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Chemotherapy Research and Practice
Volume 2010 (2010), Article ID 240763, 3 pages
Case Report

Chemotherapy-Induced Oesophageal Stricture in a Child with Osteosarcoma: A Case Report

1Department of Orthopaedic Surgery, Takayama Red cross Hospital, Tenman-cho 3-11, Takayama, Gifu 506-8550, Japan
2Department of Orthopaedic Surgery, Gifu University School of Medicine, 1-1 Yanagido, Gifu 501-1194, Japan

Received 9 February 2010; Accepted 8 June 2010

Academic Editor: Paolo Pronzato

Copyright © 2010 Daichi Ishimaru et al. This is an open access article distributed under the Creative Commons Attribution License, which permits unrestricted use, distribution, and reproduction in any medium, provided the original work is properly cited.


Treatment with a combination of chemotherapy and radiotherapy is known to be associated with oesophageal stricture in both children and adults with malignancies. However, oesophageal stricture resulting from chemotherapy alone is a rare complication, with few reports on it. We experienced a rare paediatric case of oesophageal stricture caused by chemotherapy for osteosarcoma of the left distal femur. After completion of the chemotherapy course, the patient showed dysphagia caused by the oesophageal stricture and underwent balloon dilatation for the oesophageal stricture. After balloon dilatation, he was able to ingest solid foods, and the oesophagus was normal without any strictures at the last follow-up (20 months after ballooning). Therefore, oesophageal stricture should be considered as a complication of treatment with chemotherapy alone in children with malignancies.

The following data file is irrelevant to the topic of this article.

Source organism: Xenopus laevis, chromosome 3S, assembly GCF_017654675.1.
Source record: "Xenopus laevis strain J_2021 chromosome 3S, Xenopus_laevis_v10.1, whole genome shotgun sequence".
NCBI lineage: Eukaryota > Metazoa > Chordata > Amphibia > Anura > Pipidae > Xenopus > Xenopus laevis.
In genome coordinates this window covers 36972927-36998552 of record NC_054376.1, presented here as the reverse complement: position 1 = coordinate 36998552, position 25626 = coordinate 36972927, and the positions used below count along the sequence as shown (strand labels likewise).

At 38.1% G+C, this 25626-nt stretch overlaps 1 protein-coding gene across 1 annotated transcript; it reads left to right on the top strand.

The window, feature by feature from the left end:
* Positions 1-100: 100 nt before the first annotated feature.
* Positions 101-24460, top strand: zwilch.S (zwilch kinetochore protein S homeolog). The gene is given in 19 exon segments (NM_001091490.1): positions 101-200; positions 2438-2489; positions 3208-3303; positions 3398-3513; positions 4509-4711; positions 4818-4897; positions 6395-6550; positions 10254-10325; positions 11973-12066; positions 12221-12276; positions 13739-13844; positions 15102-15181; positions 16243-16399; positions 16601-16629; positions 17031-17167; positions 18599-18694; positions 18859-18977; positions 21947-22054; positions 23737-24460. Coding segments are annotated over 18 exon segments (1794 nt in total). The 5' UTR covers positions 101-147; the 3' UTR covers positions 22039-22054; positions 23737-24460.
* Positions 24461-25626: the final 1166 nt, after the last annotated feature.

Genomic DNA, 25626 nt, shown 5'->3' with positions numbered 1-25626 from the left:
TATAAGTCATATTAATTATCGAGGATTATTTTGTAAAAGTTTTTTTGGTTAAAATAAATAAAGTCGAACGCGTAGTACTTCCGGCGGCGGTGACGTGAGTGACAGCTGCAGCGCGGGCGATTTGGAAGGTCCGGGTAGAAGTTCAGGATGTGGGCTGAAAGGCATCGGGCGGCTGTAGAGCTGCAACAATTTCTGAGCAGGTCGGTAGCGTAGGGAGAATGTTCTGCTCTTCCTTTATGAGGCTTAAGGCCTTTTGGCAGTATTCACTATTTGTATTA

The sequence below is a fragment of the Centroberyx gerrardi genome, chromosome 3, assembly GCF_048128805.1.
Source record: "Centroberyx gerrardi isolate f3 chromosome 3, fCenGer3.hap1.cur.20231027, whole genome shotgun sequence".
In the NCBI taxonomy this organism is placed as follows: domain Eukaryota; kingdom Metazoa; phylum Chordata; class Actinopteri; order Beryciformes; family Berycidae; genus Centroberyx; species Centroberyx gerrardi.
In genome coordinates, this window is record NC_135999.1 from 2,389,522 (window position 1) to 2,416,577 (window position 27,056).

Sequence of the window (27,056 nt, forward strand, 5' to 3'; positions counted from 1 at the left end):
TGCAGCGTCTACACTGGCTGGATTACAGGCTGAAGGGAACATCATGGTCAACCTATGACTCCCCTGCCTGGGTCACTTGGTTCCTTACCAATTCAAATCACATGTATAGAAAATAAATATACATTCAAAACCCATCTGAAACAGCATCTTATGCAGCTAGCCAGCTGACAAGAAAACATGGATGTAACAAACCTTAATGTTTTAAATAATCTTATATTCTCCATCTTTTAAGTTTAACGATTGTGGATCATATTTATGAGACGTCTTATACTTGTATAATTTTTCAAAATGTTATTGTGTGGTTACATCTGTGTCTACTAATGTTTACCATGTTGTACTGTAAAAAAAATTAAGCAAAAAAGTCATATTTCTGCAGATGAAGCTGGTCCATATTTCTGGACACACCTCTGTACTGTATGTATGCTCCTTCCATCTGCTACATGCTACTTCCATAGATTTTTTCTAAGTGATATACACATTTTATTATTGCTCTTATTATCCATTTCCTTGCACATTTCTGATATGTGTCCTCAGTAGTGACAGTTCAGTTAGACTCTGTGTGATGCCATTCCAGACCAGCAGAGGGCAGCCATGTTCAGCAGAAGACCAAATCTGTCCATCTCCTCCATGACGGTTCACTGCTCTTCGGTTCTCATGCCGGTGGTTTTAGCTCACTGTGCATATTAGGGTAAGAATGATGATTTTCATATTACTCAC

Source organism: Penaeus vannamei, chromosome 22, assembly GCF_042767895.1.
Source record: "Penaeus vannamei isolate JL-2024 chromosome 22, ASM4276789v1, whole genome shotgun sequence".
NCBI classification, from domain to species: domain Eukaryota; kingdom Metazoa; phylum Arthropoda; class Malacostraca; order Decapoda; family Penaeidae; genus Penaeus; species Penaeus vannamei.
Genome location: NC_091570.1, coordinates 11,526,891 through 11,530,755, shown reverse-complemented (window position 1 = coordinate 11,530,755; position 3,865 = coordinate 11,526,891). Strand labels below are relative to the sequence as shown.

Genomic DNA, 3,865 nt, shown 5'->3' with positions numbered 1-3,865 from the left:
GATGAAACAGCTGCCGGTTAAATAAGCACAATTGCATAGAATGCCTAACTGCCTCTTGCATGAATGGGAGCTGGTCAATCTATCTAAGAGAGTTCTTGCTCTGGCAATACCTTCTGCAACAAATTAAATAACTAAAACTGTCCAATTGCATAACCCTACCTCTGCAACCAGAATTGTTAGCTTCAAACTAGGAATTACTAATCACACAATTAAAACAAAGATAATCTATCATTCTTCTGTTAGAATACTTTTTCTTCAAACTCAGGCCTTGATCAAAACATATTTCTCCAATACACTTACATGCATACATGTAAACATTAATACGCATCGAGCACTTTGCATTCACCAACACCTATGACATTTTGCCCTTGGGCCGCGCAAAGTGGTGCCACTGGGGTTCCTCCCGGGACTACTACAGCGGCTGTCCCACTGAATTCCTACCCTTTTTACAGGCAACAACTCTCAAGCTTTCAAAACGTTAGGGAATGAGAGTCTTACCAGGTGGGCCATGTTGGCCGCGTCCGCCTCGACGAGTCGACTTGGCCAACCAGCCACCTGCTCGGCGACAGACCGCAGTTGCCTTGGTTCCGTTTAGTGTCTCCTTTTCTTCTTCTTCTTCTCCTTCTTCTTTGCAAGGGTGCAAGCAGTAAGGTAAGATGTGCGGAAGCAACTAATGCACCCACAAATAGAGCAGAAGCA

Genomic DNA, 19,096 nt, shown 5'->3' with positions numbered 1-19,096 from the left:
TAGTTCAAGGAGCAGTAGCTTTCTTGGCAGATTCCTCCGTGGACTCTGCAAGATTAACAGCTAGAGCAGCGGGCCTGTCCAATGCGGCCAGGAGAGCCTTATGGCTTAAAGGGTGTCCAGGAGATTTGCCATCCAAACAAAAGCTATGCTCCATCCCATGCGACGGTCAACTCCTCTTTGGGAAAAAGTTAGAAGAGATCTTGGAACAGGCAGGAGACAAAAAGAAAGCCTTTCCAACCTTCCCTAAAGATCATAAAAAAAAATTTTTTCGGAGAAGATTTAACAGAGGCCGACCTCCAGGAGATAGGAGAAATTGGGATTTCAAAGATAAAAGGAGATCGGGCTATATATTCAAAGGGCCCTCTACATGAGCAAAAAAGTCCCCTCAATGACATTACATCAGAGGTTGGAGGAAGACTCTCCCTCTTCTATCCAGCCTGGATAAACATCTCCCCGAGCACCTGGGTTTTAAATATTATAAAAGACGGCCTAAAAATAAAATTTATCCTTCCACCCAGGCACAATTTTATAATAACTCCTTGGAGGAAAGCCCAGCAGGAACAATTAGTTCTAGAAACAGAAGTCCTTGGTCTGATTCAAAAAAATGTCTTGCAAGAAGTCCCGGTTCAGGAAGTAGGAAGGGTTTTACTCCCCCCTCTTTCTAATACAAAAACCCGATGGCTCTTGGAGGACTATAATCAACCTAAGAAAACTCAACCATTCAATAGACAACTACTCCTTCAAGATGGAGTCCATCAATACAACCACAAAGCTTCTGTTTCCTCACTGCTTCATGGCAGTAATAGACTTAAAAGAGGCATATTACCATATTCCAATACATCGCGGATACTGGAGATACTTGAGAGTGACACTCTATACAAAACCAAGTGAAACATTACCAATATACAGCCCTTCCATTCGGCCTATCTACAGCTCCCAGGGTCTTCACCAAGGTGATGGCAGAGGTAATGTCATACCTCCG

1. Introduction

The cure rate of paediatric malignancies has improved with the advances in both chemotherapy and radiotherapy over the last 3decades, and the long-term survival rate is currently 80% [1]. Because the number of surviving children with malignancies is increasing, the complications involved in the treatment of paediatric malignancies are becoming clear [2, 3]. Oesophageal stricture is one of the reported complications [4, 5]. Oesophageal stricture in children treated for malignancies can occur because of the administration of antineoplastic agents, radiotherapy, candidiasis, graft versus host disease, and so forth [6]. In previous reports on oesophageal complications in children with malignancies, it was suggested that treatment with a combination of chemotherapy and radiotherapy probably results in oesophageal stricture. However, to the best of our knowledge, only few studies have reported that chemotherapy alone induced oesophageal strictures in children. Here, we report a rare case of oesophageal stricture in a child who was undergoing only chemotherapy for osteosarcoma.

2. Case report